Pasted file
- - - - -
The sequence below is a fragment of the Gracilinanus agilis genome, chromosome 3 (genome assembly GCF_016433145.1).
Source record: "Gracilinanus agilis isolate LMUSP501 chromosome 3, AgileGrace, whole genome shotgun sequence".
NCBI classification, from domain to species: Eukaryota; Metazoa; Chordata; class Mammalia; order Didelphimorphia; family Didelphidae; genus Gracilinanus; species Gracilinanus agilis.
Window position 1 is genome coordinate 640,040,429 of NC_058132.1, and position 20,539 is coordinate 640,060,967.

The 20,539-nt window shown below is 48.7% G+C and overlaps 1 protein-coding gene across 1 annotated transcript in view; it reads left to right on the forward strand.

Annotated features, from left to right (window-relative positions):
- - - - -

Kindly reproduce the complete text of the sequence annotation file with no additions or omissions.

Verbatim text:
The sequence below is a fragment of the Gracilinanus agilis genome, chromosome 3 (genome assembly GCF_016433145.1).
Source record: "Gracilinanus agilis isolate LMUSP501 chromosome 3, AgileGrace, whole genome shotgun sequence".
NCBI classification, from domain to species: Eukaryota; Metazoa; Chordata; class Mammalia; order Didelphimorphia; family Didelphidae; genus Gracilinanus; species Gracilinanus agilis.
Window position 1 is genome coordinate 640,040,429 of NC_058132.1, and position 20,539 is coordinate 640,060,967.

The 20,539-nt window shown below is 48.7% G+C and overlaps 1 protein-coding gene across 1 annotated transcript in view; it reads left to right on the forward strand.

Annotated features, from left to right (window-relative positions):